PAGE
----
Good storytellers know the value of injecting as much energy into their performances as possible. They’re trying to entertain and know they need to emote in order to hold the attention of the audience.

When speaking to a camera, it can be difficult to remember the importance of maintaining your energy level, because you can’t play off an audience that isn’t there. Consequently, the camera has a tendency to flatten your affect. Your vocal range shrinks. Your expressions become less animated. You can easily take on that “deer in the headlights” look. The fact that most people overestimate their energy level on camera only compounds the problem.

Your secret weapon against this might surprise you: your nerves.

Nerves Can Help Bring Out Your “A Game”

Most people get nervous when they perform on camera, but as long as we are not talking about paralyzing fear, that nervousness can actually up your game. Some butterflies in your stomach can help you stay focused and be transformed into a higher energy level on camera that combats the flattening effect of two-dimensional video.

My best newscasts were the ones where I was just a little bit on edge and unsure of what was going to happen next. They usually involved a dynamic situation due to breaking news. I knew I had to be at my best because the script was being written on the spot.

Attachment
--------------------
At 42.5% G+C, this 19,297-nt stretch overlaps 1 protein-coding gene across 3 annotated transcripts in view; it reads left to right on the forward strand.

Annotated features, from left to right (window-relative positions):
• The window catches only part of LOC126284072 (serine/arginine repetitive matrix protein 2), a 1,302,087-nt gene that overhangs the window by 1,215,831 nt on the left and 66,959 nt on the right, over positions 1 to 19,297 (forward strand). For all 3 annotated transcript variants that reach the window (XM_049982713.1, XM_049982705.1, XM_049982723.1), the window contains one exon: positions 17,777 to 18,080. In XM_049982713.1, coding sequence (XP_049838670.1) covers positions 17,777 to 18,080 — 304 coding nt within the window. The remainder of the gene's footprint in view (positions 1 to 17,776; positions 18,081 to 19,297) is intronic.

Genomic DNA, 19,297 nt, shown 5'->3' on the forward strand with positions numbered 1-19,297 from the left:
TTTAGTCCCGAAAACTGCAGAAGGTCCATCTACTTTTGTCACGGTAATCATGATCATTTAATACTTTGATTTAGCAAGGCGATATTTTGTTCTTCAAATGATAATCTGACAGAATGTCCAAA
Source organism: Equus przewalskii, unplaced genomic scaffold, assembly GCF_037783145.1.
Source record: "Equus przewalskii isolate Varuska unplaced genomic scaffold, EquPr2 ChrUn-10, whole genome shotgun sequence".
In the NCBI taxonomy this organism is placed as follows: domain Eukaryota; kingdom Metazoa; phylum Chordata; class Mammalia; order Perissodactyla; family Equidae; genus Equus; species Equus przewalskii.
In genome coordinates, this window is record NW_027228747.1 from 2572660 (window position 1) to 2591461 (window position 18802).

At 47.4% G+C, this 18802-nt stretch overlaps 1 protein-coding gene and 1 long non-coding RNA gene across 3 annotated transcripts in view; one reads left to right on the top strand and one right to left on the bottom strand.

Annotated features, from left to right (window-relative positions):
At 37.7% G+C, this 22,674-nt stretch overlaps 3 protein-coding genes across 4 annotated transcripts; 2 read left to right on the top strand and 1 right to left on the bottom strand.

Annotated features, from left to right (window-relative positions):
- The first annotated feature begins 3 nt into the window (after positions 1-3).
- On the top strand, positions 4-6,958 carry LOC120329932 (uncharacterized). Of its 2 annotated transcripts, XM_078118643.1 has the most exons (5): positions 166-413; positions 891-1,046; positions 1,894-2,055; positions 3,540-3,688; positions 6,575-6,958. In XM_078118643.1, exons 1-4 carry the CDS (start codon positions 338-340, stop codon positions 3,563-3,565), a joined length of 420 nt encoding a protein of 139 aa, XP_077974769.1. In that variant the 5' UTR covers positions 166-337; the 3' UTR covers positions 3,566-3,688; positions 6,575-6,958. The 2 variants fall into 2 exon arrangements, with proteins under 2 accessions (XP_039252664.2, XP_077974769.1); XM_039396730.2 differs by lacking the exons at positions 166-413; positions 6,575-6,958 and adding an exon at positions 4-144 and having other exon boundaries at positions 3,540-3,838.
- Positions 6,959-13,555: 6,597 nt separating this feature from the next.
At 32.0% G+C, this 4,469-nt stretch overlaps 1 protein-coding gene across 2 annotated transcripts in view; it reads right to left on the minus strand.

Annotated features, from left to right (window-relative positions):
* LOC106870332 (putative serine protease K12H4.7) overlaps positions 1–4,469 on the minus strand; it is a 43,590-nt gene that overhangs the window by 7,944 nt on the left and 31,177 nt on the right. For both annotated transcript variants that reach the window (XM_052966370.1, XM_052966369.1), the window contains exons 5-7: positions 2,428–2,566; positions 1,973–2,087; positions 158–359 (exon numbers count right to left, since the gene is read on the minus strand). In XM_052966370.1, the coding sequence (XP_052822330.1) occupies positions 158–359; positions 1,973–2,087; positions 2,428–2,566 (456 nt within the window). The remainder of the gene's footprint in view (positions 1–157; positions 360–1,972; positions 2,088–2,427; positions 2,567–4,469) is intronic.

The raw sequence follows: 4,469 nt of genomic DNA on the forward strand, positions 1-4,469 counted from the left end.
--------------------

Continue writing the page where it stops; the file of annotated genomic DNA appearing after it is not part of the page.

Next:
Conversely, my worst newscasts were the ones when I was the most relaxed because it was a boilerplate version of the nightly news. Nothing was breaking, and all of the stories had been filed with plenty of time to spare. On one of those occasions, I remember sitting beside my co-anchor in the middle of a show and hearing him read a 30-second story while I yawned just a few feet away. I wasn’t on camera at the time, but I would be very shortly—in front of thousands of people.

Luckily, I had been a news anchor for long enough to perform at a relatively high level of skill with ease, so that newscast turned out fine. However, that performance was not one I would have saved for my resume tape because I was just going through the motions.

While the average viewer might not have noticed, I certainly did, especially when I compared it to those newscasts where I was fully present. So use your nervous energy to bring out your “A game.” If you’re not nervous at all, it could be a sign of a bigger problem: a lack of passion. And believe me—if you don’t seem to care about what you are saying, your audience won’t either.

If you found this information valuable, check out my book, On-Camera Coach: Tools and Techniques for Business Professionals in a Video-Driven World, now available from Wiley Publishing. On-Camera Coach aims to take the mystery out of communicating through the camera and provides specific tips and techniques that can make your message sing—and you, the messenger, feel confident in a job well done.